Tuesday, July 27, 2010

White privilege is about more than money

I think my biggest problem with this op-ed written by Virginia Senator James "Jim" Webb (D) for the Wall Street Journal is in the title. "Diversity and the Myth of White Privilege".

In this op-ed, Webb tells how he believes that affirmative action for "people of color" as opposed to just African Americans, needs to end. He believes this because such policies go beyond the original intention of affirmative action - helping African Americans who suffered from the effects of slavery. More importantly, it leaves certain groups of whites at a disadvantage.

I will leave you all to discuss Webb's opinions about affirmative action if you please. What I want to discuss here is his use of the term "white privilege" in the title of his op-ed. Calling white privilege a myth is a rather controversial statement coming from a white writer, and more importantly to me, in his piece Webbs seems to misunderstand the idea of white privilege. White privilege is not a myth, but Webb's apparent misunderstanding of the concept had me distracted every time I read his piece.

Webb seems to believe that only those who are best off financially and educationally possess any form of privilege. Yes, wealthy people and those with higher education are privileged, but to argue that because whites no longer have almost exclusive access to wealth and education that there is no such thing as white privilege demonstrated a narrow and unproductive understanding of privilege.

The whole problem lies here: even in this world where, according to Webb, whites are being set back by policies meant to benefit people of color, if a person of color has a particular job, they may be questioned about their qualifications (did they get it only to meet some diversity quota?). This is evidence of white privilege. A white person would not have the same assumption made about them. It would be assumed that they hold their job on their own merits. I bet Webb would assume things like this. And Webb is white.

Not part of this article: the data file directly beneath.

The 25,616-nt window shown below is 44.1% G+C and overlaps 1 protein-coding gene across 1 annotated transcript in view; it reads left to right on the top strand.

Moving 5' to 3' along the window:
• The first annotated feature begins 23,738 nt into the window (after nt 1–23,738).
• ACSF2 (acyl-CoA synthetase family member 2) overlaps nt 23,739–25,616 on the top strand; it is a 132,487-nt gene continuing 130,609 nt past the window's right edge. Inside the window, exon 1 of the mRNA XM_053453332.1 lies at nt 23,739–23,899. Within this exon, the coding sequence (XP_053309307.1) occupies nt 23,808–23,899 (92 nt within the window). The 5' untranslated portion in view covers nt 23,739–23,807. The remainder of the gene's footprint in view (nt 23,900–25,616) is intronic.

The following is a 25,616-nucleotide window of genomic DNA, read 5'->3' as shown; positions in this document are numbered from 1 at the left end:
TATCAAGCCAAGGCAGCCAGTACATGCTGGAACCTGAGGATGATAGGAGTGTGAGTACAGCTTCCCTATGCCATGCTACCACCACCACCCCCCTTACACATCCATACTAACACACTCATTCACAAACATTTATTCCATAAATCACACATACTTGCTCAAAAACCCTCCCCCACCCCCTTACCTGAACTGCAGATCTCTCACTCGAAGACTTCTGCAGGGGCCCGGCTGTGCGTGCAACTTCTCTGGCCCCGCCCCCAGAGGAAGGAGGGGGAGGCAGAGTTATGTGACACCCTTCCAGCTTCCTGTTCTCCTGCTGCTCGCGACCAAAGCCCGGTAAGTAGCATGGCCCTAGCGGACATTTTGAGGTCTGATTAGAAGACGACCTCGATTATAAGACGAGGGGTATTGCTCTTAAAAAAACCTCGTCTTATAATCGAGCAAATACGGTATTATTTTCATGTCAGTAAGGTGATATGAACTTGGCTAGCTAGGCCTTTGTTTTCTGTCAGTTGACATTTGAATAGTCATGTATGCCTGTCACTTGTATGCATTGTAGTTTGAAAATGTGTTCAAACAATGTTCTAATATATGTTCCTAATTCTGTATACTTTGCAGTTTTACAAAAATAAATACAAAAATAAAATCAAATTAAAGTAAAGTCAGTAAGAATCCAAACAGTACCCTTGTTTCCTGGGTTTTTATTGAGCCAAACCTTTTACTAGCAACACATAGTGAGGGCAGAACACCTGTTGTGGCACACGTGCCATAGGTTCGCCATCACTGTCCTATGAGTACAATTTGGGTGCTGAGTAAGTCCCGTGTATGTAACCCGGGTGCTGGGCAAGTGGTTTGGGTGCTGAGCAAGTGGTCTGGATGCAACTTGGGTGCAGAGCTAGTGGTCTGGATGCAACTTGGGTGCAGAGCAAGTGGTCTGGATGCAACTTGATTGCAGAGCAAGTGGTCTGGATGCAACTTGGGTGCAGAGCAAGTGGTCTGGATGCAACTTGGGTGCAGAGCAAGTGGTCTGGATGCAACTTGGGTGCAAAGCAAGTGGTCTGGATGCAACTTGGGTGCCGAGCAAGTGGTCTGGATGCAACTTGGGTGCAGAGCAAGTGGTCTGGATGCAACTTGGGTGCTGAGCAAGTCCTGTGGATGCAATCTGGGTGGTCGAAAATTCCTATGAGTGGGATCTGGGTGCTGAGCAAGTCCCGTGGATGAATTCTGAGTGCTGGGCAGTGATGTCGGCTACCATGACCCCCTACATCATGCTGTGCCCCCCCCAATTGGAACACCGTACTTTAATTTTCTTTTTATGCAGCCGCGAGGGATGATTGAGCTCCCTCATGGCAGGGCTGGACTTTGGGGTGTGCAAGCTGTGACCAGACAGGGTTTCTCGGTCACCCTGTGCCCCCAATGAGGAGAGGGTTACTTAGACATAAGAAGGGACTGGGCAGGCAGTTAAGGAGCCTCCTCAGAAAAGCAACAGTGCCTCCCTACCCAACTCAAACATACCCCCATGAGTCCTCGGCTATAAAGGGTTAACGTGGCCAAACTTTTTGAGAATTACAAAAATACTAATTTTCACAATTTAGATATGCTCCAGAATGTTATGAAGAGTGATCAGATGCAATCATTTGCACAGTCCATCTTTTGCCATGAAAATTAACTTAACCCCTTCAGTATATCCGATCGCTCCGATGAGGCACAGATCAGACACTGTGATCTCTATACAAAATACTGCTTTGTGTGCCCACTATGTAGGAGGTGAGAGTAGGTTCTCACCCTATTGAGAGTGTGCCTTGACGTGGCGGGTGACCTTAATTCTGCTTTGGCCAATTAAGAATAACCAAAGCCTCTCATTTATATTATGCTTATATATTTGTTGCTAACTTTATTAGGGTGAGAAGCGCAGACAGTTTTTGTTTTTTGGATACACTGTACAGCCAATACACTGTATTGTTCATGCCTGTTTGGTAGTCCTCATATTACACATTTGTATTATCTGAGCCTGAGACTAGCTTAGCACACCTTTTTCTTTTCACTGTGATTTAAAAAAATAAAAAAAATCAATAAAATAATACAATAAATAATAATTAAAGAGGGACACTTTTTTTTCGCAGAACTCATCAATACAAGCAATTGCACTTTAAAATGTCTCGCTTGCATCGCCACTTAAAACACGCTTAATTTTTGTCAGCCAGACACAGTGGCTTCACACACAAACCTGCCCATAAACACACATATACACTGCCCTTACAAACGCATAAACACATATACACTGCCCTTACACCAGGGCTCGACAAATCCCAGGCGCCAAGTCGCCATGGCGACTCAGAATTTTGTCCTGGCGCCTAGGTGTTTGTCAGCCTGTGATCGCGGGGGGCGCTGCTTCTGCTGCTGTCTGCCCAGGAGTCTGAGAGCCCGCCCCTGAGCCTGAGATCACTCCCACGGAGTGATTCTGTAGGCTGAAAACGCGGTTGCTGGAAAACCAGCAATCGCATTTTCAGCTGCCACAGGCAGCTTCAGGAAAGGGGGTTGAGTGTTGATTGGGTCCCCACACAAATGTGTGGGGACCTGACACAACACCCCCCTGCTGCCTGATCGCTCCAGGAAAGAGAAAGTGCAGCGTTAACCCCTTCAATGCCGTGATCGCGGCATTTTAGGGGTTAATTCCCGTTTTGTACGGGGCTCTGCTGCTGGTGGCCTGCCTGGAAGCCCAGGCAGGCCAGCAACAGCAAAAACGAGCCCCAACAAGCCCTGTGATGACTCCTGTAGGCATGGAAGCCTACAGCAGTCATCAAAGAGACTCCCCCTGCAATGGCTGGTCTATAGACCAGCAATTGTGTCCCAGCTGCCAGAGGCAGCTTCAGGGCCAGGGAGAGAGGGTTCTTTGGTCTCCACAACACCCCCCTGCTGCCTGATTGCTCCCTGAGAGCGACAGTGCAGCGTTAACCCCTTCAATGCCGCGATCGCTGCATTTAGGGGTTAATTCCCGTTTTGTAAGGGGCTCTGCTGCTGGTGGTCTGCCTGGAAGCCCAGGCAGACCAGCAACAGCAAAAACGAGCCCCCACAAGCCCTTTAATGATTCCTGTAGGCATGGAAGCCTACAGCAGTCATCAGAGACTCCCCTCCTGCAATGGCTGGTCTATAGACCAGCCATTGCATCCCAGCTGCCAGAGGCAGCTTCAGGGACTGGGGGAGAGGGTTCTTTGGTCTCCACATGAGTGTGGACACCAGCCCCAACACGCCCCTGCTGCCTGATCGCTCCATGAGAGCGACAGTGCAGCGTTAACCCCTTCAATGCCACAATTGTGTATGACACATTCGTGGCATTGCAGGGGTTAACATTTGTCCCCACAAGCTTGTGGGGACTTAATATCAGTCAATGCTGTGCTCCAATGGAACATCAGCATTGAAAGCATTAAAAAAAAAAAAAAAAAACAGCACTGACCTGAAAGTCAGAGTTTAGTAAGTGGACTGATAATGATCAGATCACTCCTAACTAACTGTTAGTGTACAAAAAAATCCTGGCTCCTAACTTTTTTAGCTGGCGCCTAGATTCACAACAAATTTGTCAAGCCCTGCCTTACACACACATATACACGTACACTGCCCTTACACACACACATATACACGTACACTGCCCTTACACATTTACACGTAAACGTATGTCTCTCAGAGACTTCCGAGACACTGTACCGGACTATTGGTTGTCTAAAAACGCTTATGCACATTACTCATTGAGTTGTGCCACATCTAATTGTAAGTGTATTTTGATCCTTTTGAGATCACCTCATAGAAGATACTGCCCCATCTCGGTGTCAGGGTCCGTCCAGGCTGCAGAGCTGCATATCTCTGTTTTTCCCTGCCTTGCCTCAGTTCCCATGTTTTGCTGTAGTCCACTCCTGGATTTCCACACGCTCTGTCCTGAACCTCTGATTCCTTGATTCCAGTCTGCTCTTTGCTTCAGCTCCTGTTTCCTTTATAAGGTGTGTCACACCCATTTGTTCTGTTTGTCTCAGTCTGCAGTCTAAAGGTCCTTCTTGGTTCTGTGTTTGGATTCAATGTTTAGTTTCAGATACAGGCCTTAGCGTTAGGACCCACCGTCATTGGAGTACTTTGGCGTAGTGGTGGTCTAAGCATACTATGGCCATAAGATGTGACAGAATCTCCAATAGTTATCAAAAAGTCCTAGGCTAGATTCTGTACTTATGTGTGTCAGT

Go figure.

[Thanks to Tyler for the link.]

6 comments:

Tyler said...

So I think what Webb might be trying to get at is the idea that "Whites" are not a homogeneous group. Many caucasian people who are economically disadvantaged could benefit from the same scholarships, employment rules, and government benefits which people who currently may be better off financially than the aforementioned disadvantaged whites still benefit from, no matter what harm they and their ancestors may or may not have suffered from any institution.

Ironically, part of what you identify as "white privilege" would be ended if affirmative action rules were ended-- that is the idea that a person of a nonwhite ethnicity may have gotten their position not on the basis of qualifications, but rather due to affirmative action. If there were no affirmative action rules, there would be no way for someone to be in a position he/she would not have achieved on qualifications only. Just a thought.

That isn't to say that affirmative action was not a necessary and expedient means of accomplishing a relatively painful (to some) goal at one point in time, but merely that it may have outlived its necessity.

One factor often left out by social researchers is the idea that many times people who are not white males choose jobs which tend to be lower paying due to societal pressures, which simple quotas do not address. Putting a quota on jobs which are not attractive to these candidates will help to cover the symptoms, however it does very little to address the root of the issue-- Why are there so many more white male doctors, lawyers (ironically I know many more women heading for law school than men,) and architects, and so many more female schoolteachers and nurses? yes, it could be because of discrimination in the fields, but more likely it is simply that these are traditional fields for women to work in, and more women feel, for one reason or another (we can leave biological differences versus societal differences for another time) drawn to work in some areas, while men are drawn to others.

Amelia said...

As Webb argued in his op-ed, he is for allowing "every American the benefit of a fair chance at the future," which I took as his support for affirmative action for particular groups, an idea further supported by his idea that affirmative action might be kept in place for African Americans, but not for just any people of color or immigrants (just because they are people of color or immgrants).